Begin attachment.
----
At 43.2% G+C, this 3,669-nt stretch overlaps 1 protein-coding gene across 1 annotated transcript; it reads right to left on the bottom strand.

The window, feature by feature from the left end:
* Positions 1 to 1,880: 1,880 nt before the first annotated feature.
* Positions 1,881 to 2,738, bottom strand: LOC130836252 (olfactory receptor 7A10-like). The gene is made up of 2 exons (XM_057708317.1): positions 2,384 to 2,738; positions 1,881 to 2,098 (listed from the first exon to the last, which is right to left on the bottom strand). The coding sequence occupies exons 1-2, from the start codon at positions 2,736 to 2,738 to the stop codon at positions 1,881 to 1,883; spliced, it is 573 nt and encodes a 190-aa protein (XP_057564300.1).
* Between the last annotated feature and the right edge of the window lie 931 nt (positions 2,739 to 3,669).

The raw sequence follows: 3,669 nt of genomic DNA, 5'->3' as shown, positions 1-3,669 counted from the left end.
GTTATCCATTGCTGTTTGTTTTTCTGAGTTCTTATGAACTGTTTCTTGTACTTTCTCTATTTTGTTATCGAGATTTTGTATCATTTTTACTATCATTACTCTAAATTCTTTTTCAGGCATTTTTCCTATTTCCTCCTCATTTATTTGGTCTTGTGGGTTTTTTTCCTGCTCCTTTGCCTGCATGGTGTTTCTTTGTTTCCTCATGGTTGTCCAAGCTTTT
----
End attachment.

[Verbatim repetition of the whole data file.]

At 43.2% G+C, this 3,669-nt stretch overlaps 1 protein-coding gene across 1 annotated transcript; it reads right to left on the bottom strand.

The window, feature by feature from the left end:
* Positions 1 to 1,880: 1,880 nt before the first annotated feature.
* Positions 1,881 to 2,738, bottom strand: LOC130836252 (olfactory receptor 7A10-like). The gene is made up of 2 exons (XM_057708317.1): positions 2,384 to 2,738; positions 1,881 to 2,098 (listed from the first exon to the last, which is right to left on the bottom strand). The coding sequence occupies exons 1-2, from the start codon at positions 2,736 to 2,738 to the stop codon at positions 1,881 to 1,883; spliced, it is 573 nt and encodes a 190-aa protein (XP_057564300.1).
* Between the last annotated feature and the right edge of the window lie 931 nt (positions 2,739 to 3,669).

The raw sequence follows: 3,669 nt of genomic DNA, 5'->3' as shown, positions 1-3,669 counted from the left end.
GTTATCCATTGCTGTTTGTTTTTCTGAGTTCTTATGAACTGTTTCTTGTACTTTCTCTATTTTGTTATCGAGATTTTGTATCATTTTTACTATCATTACTCTAAATTCTTTTTCAGGCATTTTTCCTATTTCCTCCTCATTTATTTGGTCTTGTGGGTTTTTTTCCTGCTCCTTTGCCTGCATGGTGTTTCTTTGTTTCCTCATGGTTGTCCAAGCTTTT